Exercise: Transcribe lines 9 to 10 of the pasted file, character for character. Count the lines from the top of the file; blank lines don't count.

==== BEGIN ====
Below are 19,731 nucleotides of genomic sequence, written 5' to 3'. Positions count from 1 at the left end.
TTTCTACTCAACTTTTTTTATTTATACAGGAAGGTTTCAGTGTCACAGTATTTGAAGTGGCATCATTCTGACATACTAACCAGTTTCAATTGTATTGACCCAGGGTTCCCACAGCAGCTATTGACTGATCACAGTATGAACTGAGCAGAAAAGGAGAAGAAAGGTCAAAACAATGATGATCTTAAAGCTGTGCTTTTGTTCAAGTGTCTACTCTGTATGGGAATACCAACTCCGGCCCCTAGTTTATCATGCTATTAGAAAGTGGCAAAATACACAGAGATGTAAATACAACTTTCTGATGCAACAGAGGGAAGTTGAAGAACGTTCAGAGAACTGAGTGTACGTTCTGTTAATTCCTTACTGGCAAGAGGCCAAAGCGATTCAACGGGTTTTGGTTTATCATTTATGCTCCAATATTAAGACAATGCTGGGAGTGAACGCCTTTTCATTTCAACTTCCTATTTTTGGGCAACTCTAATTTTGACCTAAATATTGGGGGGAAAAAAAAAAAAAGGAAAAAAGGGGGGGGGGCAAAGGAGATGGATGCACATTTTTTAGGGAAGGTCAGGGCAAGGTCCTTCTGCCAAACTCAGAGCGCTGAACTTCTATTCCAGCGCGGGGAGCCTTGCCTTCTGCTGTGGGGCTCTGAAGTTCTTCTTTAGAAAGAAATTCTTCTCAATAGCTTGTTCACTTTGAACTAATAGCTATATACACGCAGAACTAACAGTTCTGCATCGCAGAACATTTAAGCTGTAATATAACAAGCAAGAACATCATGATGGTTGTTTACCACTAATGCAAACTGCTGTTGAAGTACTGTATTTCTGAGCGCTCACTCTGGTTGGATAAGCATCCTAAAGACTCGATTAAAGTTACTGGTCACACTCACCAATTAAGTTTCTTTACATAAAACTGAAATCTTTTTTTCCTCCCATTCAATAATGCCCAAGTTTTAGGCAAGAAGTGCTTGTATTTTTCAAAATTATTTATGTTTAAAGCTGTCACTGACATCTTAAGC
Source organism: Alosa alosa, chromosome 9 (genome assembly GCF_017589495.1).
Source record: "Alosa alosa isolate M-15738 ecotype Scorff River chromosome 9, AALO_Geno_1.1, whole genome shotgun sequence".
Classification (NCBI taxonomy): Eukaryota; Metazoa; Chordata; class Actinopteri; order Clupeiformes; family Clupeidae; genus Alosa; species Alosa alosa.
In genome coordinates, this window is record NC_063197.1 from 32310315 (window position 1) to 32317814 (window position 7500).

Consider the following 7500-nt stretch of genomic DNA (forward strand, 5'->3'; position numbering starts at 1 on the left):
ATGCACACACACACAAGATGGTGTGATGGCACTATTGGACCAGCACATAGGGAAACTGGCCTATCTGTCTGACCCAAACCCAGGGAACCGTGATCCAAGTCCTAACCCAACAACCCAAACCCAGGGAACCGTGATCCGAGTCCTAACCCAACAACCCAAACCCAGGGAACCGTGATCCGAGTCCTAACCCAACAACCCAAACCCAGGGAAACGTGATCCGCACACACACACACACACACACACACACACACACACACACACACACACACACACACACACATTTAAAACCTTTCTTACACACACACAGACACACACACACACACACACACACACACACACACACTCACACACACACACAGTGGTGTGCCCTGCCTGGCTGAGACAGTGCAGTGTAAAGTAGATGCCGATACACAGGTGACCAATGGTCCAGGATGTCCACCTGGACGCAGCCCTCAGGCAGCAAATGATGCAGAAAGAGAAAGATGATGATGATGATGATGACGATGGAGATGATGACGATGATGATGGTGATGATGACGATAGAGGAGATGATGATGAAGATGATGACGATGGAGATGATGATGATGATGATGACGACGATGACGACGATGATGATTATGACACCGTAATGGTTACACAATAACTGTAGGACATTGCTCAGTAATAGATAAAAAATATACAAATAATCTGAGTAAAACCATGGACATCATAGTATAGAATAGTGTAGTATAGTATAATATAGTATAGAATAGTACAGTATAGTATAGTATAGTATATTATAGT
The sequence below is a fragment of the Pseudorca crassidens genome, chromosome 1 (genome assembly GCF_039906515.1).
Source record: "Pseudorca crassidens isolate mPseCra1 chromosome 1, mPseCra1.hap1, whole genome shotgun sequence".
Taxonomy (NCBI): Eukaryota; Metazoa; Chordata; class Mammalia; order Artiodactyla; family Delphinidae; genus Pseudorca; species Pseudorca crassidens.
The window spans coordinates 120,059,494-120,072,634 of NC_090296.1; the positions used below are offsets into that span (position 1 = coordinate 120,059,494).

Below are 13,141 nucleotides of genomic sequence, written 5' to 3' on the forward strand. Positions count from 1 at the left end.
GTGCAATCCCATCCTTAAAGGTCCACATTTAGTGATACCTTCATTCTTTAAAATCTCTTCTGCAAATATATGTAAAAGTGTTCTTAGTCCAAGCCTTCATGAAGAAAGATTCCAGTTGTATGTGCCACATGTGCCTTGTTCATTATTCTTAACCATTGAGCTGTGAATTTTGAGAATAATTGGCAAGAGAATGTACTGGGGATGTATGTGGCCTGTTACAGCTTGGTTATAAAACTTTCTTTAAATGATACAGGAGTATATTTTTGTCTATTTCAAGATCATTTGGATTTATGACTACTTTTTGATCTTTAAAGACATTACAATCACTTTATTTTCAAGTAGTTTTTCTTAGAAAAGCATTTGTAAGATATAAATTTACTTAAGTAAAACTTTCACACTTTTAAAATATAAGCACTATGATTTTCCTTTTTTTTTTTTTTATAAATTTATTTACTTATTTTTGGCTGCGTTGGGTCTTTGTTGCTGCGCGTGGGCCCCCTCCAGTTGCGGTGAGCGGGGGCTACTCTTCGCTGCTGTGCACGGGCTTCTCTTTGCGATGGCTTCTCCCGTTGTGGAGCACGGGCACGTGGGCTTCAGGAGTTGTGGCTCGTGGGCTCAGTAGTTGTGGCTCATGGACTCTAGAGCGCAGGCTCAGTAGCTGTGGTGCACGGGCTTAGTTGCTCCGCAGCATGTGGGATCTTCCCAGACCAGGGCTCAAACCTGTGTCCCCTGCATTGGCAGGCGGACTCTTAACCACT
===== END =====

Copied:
The sequence below is a fragment of the Pseudorca crassidens genome, chromosome 1 (genome assembly GCF_039906515.1).
Source record: "Pseudorca crassidens isolate mPseCra1 chromosome 1, mPseCra1.hap1, whole genome shotgun sequence".